How many words do we really use?

The lead in to this story caused quite a stir at circle today.  How many common words do you think the average American has in his working vocabulary?  Are you an abecedarian?

The Globe and Mail, a Canadian paper, issued an article back in 2007 with different numbers but the same sentiment.

“If Little Princess is an average child, she’ll know 6,000 root-word meanings by the end of Grade 2. That’s okay, but nothing special: At that point, the top 25 per cent of children already know twice as many words as the lowest 25 per cent, and the gap grows exponentially. Roughly 35,000 more words get stuffed into Little Princess’s average head by the time she leaves high school.

But by then the foundation of her so-called mind has hardened. Limited by early lexical laxity, the average North American adult knows only 30,000 to 60,000 words, out of a potential “working vocabulary” of 700,000. If only Little Princess had learned more words earlier! If only you were a better parent!”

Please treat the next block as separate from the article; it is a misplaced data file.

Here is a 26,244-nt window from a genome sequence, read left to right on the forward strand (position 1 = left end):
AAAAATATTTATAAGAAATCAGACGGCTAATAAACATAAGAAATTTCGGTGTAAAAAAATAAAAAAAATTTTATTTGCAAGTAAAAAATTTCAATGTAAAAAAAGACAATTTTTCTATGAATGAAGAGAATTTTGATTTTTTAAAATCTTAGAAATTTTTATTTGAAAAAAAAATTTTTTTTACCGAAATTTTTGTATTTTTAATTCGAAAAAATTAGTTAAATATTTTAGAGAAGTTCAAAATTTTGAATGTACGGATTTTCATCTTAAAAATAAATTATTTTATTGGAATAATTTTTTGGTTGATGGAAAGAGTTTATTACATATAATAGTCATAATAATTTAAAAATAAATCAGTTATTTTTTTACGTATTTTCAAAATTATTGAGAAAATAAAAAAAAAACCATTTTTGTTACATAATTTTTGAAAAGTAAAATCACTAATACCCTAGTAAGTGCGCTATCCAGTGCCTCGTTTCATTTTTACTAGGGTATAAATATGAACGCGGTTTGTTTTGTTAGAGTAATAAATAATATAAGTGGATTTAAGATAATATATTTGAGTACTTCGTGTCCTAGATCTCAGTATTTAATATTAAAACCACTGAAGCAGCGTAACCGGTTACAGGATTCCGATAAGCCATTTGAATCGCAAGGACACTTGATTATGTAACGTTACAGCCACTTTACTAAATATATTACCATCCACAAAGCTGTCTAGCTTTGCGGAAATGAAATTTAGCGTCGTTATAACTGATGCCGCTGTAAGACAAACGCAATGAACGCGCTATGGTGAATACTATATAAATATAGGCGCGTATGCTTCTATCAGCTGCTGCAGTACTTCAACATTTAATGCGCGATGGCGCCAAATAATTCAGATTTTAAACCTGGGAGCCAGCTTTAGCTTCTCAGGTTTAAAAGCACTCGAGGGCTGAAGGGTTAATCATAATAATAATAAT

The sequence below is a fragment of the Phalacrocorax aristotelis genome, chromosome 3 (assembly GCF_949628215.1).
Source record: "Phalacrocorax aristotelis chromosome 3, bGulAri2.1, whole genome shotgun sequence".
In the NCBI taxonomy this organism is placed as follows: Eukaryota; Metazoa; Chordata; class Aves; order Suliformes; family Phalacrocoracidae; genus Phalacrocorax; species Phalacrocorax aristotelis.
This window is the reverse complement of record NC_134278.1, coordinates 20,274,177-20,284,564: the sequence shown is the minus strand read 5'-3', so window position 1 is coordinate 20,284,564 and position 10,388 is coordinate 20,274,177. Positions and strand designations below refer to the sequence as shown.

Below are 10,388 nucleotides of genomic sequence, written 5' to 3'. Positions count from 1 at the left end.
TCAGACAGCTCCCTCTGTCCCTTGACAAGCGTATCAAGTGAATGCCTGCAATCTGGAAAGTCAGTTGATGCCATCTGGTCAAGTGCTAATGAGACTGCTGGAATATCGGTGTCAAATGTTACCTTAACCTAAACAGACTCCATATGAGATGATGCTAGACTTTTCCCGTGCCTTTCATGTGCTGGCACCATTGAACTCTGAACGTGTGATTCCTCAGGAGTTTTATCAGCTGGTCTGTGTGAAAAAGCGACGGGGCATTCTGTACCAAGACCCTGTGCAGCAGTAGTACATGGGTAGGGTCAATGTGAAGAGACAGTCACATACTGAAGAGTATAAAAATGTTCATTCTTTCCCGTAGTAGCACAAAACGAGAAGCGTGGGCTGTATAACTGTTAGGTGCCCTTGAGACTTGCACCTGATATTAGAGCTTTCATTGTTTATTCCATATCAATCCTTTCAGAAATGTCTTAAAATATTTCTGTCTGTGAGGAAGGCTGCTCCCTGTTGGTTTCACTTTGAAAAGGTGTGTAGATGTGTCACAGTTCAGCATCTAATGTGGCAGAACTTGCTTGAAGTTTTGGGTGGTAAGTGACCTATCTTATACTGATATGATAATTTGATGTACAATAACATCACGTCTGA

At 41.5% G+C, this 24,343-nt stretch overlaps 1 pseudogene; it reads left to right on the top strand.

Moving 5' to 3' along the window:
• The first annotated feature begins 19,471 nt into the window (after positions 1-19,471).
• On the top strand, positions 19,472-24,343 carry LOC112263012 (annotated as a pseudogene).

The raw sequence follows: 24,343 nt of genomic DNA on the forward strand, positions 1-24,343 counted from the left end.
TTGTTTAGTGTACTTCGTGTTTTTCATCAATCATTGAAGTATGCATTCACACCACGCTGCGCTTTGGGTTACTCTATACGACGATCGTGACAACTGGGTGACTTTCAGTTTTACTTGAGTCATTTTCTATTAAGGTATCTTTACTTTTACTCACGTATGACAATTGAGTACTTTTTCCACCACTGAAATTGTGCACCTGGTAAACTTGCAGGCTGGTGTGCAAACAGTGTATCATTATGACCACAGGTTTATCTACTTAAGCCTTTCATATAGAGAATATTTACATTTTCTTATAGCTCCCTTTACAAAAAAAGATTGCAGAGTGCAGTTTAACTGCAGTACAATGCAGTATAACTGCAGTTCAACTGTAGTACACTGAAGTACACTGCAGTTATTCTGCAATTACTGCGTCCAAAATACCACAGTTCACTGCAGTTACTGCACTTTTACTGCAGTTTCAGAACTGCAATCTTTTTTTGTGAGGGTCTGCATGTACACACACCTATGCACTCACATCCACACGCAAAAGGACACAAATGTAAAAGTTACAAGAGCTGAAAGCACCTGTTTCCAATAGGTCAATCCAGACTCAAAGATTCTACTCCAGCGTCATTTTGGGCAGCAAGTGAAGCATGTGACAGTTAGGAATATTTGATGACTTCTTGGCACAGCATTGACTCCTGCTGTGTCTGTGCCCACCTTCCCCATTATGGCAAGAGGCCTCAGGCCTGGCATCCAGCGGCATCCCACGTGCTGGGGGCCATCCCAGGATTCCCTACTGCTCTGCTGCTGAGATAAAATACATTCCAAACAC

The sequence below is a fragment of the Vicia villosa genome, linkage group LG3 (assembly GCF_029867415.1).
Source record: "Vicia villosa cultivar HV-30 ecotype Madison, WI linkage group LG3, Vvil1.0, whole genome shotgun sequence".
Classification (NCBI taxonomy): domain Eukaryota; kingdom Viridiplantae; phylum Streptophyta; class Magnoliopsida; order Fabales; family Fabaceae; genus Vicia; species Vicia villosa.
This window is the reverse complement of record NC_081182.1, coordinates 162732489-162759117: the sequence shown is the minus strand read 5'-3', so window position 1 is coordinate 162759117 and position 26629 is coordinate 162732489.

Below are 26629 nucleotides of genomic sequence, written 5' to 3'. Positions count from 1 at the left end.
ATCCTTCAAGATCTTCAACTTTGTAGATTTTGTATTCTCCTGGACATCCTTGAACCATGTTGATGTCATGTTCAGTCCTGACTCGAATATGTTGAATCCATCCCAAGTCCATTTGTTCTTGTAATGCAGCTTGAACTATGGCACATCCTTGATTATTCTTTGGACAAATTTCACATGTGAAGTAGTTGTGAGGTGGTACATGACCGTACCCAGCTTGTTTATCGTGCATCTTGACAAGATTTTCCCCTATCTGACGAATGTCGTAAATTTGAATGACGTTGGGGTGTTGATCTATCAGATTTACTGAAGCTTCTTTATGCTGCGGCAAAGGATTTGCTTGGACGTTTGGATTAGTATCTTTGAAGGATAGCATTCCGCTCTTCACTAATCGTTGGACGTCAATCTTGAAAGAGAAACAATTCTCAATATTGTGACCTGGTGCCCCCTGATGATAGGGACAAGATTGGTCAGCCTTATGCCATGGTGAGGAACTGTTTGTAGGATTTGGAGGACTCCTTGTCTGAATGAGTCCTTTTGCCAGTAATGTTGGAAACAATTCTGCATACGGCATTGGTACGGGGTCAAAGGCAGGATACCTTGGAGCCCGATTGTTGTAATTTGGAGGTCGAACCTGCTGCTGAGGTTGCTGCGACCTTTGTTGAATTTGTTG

Filed under English Language, Writing

2 responses to “How many words do we really use?

  1. I have been reading my 4 and 6 year old boys the complete collected Beatrix Potter (Peter Rabbit, etc.,). The level of vocabulary is shocking! It really is night and day from modern children’s stories. It is exacerbated by being in “English English” rather than “American English” of course. I knew about this “working vocabulary” issue and have resisted the temptation to translate all the sentences into simpler English. The rich vocabulary is part of why I chose it. I think parents tend to do that, think the vocab is too tricky and simplify it into that “3000” word base he refers to. I laughed pretty hard the other day because I heard my oldest say “Presently, my brother upended the jam.”

  2. EV

    As always, it comes back to expectations. I believe that my parent’s insistence on reading King James Version lit and NPR are responsible for my vocabulary.

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